Date: July 26, 2014
Location: City Hall Theatre, Hong Kong.
Sabrina Ma has been playing percussion for more than 20 years, and if one pays no attention to her youthful presence on stage and the giddy smile set free after that occasional mishit, Ma looks confident and mature beyond her age. Still in her twenties, Ma has already completed her music education in three continents, roamed around the world competing and collecting trophies, collaborated with artists from different cultures and experimented with pop music and improvisations in inter-disciplinary works. Her recital in Hong Kong this weekend reflected as much her character as her musical journey. Her first number was “Heimlich, still und leise”, a 2013 composition for film by violinist Benedikt Bindewald whereby Ma played a range of percussive instruments over a pre-arranged soundtrack of humming voice and electronic music. With a repetitive but snappy melody, the soundtrack unveiled itself as a sleepy but certain through train. Ma’s playing over, too certain and assured to be improvisatory, nevertheless added ample textural surprises, like a bouncy Wile E. Coyote chasing the cool train of The Road Runner. With Paul Smadbeck’s Rhythm Song, Ma’s second number returned to more traditional fare: Ma showcased her mallet skills, ripping through Smadbeck’s treacherous four-mallet work and seemingly ready to tell a story behind it. Ma closed the first half with Rebonds A & B by Greek composer Iannis Xenakis. Here, Ma unleashed single-handed quadruplets with stunning efficiency and evenness. The rhythms were like flying shrapnel coming out not from a disorderly explosion but from a well-oiled, well-controlled factory.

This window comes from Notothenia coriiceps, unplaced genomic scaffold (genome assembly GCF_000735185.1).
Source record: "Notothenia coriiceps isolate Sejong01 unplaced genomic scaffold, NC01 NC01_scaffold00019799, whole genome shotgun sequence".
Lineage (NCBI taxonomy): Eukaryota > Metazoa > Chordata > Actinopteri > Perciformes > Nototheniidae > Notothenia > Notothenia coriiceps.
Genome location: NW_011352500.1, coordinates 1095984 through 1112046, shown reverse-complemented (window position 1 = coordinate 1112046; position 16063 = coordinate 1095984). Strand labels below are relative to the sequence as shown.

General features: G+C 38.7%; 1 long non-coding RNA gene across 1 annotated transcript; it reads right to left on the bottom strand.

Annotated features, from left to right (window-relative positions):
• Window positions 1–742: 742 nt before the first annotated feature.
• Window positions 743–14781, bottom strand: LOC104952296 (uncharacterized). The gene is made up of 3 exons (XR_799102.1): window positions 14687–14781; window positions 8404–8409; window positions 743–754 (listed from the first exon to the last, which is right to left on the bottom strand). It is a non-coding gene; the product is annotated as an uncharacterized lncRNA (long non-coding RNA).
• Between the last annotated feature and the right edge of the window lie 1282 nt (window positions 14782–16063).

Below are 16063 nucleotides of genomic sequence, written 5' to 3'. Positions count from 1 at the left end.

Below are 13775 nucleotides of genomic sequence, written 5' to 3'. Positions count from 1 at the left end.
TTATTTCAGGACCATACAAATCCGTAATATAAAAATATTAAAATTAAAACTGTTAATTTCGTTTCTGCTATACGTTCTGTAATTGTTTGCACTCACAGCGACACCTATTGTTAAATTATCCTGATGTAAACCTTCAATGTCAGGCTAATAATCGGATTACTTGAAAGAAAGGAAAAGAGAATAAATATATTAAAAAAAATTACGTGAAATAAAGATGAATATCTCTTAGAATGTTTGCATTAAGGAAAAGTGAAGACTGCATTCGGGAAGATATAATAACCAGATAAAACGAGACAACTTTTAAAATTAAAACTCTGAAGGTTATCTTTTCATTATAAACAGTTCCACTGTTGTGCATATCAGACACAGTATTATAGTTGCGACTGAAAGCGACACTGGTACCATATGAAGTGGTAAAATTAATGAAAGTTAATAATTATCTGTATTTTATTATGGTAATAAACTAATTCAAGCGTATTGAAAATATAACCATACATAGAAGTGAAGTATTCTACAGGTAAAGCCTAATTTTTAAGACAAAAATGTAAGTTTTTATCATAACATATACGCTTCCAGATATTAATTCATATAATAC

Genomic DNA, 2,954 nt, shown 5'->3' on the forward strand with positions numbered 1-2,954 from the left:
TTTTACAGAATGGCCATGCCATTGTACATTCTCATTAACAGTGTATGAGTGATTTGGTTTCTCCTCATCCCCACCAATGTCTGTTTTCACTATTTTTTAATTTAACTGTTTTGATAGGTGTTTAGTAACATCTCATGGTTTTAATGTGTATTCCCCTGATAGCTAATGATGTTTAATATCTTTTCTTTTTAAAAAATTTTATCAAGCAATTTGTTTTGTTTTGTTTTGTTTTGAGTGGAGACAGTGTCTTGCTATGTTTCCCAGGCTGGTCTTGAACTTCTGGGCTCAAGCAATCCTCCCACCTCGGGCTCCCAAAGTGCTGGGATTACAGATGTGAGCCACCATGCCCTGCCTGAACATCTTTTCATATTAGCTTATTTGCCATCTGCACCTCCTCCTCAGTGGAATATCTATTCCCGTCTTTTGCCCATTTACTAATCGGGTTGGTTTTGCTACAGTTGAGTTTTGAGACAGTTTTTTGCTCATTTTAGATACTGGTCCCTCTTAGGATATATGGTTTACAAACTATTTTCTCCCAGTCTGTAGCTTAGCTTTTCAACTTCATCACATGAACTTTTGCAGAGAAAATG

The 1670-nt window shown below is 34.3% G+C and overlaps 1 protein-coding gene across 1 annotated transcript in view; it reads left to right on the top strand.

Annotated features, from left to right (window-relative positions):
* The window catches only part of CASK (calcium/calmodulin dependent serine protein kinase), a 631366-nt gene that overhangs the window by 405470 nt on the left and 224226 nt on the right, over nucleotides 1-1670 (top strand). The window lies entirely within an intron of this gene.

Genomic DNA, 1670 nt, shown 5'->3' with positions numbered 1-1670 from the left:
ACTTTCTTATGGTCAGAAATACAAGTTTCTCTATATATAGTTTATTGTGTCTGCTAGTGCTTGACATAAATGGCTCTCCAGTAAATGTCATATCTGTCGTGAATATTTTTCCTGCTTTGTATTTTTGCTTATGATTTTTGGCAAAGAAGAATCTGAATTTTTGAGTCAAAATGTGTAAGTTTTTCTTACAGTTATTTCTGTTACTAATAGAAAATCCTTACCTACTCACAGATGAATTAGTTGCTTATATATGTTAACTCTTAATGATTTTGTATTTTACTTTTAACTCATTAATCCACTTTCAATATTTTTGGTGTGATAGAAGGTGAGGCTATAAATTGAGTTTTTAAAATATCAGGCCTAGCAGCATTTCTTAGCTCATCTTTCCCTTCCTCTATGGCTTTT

After a slightly prolonged intermission, Ma returned on stage to perform Cálculo secreto, a delicious vibraphone number by José Manuel López López. In Ma’s vision, this piece tasted like celestial music punctuated with sixties’ extraterrestrial sentimentality and regimen. The sophistication and timing of Ma’s pedaling work wove a thoroughly intricate musical fabric with multiple layers that thickened and thinned with a rollicking passing of time. Her final three numbers were all 21st century compositions: The Art of Thangka by Emiko Uchiyama, Khan Variations by Alejandro Viñao, and Havana by Rilli Willow. Each presented an ethnic sentimentality (Japanese, Arabic, Jewish) that Ma portrayed with fine aplomb, even if Ma would occasionally lose concentration and find no clean clearance on the keys. Havana was a love poem in vocals played over the monitors, over which Ma showered with well-thought-out, purposeful percussive goodies. Simple work on the bass drums, a few notes on the keyboard and an honest connection with the piece throughout were all that Ma needed to bring zest and a living pulse to the vocal piece.